Hacker wins celebrity support
Ben McPartland computer hacker Gary McKinnon, who faces extradition to the United States for allegedly breaking into their Government s computer system, has received some celebrity backing in his latest court battle. Trudie Styler, wife of rock star Sting
computer hacker Gary McKinnon, who faces extradition to the United States for allegedly breaking into their Government's computer system, has received some celebrity backing in his latest court battle.
Trudie Styler, wife of rock star Sting, jetted into the high court on Monday to support the former Highgate Wood school pupil and his family.
The 43-year-old former Highgate Wood school pupil is accused by the US government of causing �700,000 worth of damage when he hacked into the country's national security systems from his Crouch End home in 2002.
Mr McKinnon, who suffers from Asperger's Syndrome, is battling against an extradition order, which would see him face trial in the US and a substantial spell behind bars if found guilty.
Ms Styler told the Ham&High why she and her husband are backing Mr McKinnon's case.
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"We have been involved for about nine months now. I feel, as a mother, that by the grace of God Go I - I would not let this happen to my children," she said.
"We feel it's totally unjust. The risk of him being extradited is so precarious to his health."
Ms Styler took up a seat in the gallery at the high court to hear an "unprecedented" application by Mr McKinnon to overturn a court ruling so he can be tried in this country rather than the US.
In applying for a judicial review his barrister Edward Fitzgerald QC told High Court judges the Director of Public Prosecutions (DPP) had ignored his client's human rights when ruling he could not be prosecuted in this country back in February.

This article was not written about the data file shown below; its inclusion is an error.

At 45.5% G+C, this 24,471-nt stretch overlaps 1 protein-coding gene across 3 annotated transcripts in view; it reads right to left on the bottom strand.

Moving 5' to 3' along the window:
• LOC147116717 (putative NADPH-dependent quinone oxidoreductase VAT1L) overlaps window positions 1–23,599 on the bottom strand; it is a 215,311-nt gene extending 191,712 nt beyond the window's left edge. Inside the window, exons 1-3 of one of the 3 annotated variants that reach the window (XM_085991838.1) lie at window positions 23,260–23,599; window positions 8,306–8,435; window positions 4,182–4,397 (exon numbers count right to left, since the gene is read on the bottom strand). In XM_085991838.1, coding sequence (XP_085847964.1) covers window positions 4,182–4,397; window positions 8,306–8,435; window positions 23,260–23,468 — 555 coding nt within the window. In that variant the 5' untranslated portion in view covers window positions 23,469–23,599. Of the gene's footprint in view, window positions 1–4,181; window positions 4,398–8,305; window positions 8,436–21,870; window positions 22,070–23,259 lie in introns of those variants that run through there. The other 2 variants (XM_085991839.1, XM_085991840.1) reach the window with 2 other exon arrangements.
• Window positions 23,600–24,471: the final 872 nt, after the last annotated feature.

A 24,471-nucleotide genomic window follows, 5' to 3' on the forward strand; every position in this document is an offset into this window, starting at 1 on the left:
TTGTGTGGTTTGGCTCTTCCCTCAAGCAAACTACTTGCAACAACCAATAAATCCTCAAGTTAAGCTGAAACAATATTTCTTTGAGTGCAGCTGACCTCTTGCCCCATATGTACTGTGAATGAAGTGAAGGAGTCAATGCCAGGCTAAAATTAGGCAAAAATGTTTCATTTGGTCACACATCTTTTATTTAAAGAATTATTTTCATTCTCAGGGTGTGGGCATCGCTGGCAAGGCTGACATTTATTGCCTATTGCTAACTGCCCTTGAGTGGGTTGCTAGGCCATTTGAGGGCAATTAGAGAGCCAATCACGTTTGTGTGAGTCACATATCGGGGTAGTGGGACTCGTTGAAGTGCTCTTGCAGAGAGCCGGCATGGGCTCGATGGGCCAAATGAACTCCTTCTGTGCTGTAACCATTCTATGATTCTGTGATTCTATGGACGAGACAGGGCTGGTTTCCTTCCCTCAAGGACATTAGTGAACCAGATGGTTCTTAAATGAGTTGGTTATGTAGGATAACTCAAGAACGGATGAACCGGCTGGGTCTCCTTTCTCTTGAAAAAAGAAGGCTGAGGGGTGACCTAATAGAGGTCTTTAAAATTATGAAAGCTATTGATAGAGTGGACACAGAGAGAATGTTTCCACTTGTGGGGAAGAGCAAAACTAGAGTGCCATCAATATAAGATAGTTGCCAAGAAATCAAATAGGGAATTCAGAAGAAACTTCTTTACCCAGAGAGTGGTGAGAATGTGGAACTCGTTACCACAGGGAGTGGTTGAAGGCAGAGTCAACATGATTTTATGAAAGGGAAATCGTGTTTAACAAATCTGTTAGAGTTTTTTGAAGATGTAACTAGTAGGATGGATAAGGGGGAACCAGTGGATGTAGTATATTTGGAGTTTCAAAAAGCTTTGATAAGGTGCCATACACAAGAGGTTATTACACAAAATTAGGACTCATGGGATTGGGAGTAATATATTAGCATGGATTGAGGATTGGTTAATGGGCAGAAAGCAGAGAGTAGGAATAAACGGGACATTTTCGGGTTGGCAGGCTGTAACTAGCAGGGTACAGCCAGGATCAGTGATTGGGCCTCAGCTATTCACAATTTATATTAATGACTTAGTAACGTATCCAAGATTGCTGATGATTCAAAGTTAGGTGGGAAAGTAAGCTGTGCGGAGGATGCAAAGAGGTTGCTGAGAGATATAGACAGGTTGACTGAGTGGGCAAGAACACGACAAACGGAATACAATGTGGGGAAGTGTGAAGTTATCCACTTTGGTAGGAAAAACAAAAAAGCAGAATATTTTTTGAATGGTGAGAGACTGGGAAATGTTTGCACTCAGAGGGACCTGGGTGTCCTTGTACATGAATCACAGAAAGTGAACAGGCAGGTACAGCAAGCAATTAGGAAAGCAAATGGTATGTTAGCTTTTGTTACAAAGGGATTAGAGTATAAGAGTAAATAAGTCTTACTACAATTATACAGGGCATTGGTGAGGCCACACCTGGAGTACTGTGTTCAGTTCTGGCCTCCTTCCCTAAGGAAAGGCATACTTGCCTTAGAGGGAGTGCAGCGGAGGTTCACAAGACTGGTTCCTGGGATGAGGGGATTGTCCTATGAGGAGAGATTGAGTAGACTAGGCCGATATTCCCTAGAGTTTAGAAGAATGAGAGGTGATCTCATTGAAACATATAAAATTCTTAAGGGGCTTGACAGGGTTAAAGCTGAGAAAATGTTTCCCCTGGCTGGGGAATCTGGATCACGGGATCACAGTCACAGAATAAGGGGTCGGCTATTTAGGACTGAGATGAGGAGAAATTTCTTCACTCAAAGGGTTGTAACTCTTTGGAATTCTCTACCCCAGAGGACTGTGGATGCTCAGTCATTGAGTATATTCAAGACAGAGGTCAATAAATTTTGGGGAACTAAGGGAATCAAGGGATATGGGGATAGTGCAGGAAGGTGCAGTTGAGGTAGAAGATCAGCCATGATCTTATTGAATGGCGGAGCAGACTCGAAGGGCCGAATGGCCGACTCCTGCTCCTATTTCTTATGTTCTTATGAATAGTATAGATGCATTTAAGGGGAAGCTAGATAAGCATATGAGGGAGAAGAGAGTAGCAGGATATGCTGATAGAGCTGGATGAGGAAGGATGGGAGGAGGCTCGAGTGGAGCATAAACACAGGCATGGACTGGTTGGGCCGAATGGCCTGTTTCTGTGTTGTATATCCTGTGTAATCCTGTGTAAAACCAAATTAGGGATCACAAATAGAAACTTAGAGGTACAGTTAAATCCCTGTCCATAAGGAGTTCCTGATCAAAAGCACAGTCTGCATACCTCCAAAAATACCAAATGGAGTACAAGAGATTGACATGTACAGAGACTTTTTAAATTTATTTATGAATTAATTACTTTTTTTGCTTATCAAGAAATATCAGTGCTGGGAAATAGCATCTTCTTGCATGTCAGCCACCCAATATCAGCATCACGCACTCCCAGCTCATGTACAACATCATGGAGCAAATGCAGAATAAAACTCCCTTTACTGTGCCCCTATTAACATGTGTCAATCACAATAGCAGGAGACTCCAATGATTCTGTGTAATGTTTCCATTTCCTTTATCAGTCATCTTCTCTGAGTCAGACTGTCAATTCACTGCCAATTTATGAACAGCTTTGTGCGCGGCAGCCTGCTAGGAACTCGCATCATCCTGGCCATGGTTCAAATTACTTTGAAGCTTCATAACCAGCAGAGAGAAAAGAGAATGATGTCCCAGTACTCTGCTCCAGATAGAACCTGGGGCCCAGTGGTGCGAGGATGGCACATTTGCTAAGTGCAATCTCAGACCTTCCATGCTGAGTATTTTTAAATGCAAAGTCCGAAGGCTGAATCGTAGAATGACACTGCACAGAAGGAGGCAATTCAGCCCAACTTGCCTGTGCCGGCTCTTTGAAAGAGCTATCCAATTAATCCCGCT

He said the US had exaggerated the damage done by Mr McKinnon when he hacked into their systems to look for proof of alien life.
The process of extradition, trial and serving his sentence would inevitably expose Mr McKinnon to "an avoidable and unnecessary risk of serious psychological suffering" with "all of the attendant disastrous consequences", the QC said.
Mr McKinnon was overwhelmed at the support from numerous celebrities and MPs. He told the Ham&High: "It is amazing. It is really surreal. I am the most hopeful I ever have been but that is scary in a way because the higher you go the harder you fall."
The stress of the seven-year fight to avoid extradition has taken its toll on Mr McKinnon's health. He said: "I am still having a lot of issues with palpitations and chest pains. I am treating it like a typical bloke would do and just trying to ignore it."
Gary's mother Janis Sharp, who has been at her son's side throughout the ordeal, along with his girlfriend Lucy Clarke, thanked Ms Styler and Sting for their support.
She said: "She has been fantastic and they are so supportive. It really helps that she will come and do this. She doesn't know us but she feels it is really important."
Former Home Secretary Jacqui Smith decided last October to order Mr McKinnon's removal following a request from the US prosecuting authorities after previous legal challenges failed. Mr McKinnon has also asked for a judicial review into this decision.
Judges are expected to announce their decisions later this month.
A pop record, featuring Mr McKinnon singing with Bob Geldof, Pink Floyd's Dave Gilmour and singer Chrissie Hynde has also been released this week to highlight his campaign. For more information visit www.freegary.org.uk.